The budget placed continued emphasis on infrastructure in order to attract global capital in equity and debt. Infrastructure investment trusts (InvITs) will be set up for roads and transmission lines with a cumulative enterprise value of $1.6 billion. The InvIT framework has proved effective in monetising and financing operating public infrastructure assets. There is likely to be further monetisation of rail and airport infrastructure and oil and gas pipelines. The creation of an asset monetisation dashboard will help provide a transparent framework for investors.
The finance minister announced that a development financial institution would be set up with a statutory $2.7 billion capital outlay, which should catalyse infrastructure financing.
Additionally, allowing foreign portfolio investors to provide debt capital to InvITs and REITs will create an alternative source of funding for infrastructure and real estate assets.
One of the pillars of the budget was health and wellbeing. A new centrally sponsored scheme called Atmanirbhar Swasth Bharat Yojana aims to strengthen India’s healthcare infrastructure with an allocation of $8.8 billion over six years. With the Centre already sponsoring the first 30 million Covid-19 shots, the FM has further allocated $4.4 billion for these vaccines without additional incidence of taxation to the general public.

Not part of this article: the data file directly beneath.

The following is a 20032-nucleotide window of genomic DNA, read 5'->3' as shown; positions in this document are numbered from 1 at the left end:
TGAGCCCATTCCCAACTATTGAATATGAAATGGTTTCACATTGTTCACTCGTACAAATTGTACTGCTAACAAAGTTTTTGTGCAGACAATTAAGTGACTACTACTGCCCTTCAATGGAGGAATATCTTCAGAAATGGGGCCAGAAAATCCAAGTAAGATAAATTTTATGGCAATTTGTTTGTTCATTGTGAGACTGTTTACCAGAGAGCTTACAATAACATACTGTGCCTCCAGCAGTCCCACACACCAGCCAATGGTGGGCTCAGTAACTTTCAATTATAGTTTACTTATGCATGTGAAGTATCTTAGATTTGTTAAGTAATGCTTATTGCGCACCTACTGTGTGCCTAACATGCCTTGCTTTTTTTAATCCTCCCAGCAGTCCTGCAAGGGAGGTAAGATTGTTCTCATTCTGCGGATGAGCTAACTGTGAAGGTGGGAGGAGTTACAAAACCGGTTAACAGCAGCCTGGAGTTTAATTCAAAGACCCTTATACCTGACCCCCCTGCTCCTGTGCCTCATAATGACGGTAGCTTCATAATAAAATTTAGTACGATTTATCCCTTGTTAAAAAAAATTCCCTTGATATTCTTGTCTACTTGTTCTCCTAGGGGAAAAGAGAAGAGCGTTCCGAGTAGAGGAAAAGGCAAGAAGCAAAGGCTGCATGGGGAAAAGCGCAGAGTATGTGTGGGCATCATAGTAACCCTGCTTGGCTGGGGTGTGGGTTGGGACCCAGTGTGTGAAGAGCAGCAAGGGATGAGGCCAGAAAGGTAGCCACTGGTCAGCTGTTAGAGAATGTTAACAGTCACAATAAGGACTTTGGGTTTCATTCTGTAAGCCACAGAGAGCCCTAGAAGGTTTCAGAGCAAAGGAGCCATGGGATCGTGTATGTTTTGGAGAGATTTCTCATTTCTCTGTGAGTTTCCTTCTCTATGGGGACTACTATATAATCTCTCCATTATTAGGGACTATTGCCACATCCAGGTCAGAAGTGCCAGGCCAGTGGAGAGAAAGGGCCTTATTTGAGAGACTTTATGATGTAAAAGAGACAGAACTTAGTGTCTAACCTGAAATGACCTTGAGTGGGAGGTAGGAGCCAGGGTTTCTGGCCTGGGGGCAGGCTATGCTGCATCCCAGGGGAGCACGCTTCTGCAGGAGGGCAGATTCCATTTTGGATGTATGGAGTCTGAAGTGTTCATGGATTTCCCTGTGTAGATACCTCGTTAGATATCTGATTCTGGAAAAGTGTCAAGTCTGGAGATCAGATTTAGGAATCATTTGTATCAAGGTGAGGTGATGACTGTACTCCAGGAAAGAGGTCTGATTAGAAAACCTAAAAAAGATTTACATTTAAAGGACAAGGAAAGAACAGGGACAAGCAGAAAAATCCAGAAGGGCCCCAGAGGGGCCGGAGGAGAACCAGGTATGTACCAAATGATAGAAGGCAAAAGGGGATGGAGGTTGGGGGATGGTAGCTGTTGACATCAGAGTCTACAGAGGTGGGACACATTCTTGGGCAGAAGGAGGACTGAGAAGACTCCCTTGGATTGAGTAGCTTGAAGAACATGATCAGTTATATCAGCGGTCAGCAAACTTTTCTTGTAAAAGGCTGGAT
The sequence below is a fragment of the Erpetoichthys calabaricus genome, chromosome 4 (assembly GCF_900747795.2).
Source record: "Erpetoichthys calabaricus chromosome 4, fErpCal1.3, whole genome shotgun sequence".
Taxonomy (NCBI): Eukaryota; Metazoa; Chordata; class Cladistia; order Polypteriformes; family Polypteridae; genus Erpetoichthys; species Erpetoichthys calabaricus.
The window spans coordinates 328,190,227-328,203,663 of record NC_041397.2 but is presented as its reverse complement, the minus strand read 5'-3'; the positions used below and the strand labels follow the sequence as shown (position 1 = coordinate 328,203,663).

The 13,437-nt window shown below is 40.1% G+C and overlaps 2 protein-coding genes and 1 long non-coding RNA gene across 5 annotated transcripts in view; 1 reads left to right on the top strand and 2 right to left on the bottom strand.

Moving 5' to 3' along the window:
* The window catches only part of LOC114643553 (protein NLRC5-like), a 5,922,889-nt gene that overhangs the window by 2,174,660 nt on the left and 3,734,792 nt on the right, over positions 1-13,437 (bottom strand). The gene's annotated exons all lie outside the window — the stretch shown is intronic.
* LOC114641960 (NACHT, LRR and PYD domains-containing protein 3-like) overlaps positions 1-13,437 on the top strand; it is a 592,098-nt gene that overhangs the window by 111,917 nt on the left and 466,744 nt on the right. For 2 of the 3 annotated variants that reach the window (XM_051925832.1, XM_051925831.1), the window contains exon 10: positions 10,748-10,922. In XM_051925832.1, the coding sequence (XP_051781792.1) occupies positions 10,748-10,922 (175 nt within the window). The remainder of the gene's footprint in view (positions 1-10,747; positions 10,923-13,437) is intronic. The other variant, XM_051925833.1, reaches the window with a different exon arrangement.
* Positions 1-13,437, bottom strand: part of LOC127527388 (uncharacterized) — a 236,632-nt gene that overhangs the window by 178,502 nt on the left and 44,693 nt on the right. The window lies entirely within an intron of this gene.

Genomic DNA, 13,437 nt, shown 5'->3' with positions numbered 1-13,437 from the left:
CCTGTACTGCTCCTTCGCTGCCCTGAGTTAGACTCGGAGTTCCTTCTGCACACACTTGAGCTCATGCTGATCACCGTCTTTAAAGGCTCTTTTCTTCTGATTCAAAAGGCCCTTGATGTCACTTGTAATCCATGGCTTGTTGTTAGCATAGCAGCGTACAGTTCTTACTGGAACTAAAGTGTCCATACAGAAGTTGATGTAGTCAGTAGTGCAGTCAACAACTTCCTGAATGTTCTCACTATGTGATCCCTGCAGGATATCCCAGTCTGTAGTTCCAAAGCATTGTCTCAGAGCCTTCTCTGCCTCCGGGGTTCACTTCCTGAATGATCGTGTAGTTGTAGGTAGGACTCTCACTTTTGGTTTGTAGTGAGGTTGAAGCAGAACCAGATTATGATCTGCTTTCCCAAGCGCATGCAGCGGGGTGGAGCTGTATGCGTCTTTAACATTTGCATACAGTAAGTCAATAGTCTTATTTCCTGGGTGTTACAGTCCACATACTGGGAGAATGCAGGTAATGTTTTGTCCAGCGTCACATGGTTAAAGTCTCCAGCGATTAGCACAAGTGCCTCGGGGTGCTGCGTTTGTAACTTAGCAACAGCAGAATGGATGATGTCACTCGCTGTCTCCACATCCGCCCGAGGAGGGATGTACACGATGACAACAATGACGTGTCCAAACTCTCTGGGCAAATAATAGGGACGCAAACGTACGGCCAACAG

An asset reconstruction and management company will be formed to take over the bad loans of state-owned banks and, along with a $2.7 billion equity infusion for public sector banks, should take care of their bad assets and equip them to lend to productive sectors as the economy recovers.
The strategic disinvestment push will help the government raise up to $24 billion in FY22. Alongside, an increase in the FDI limit in the insurance sector to 74 per cent will help attract global investors.
Not surprisingly, India’s fiscal deficit is set to widen to 9.5 per cent of GDP in FY21 from the estimated 3.5 per cent of GDP amid a slump in government revenue during the pandemic and a sharp rise in market borrowing. The government plans to borrow an additional $11 billion to fund the deficit this fiscal, which could increase interest rates in the short term. In FY22, the fiscal deficit is estimated at 6.8 per cent of GDP.
This budget reinforces India’s growth story and makes a compelling case to attract global investors. The government is aggressively pursuing the pro-business title with the minimum-government-maximum-governance approach.
For India, the decade has started on a high note, and we as a nation have proved our resilience to combat unprecedented times and rise on a steady path of recovery.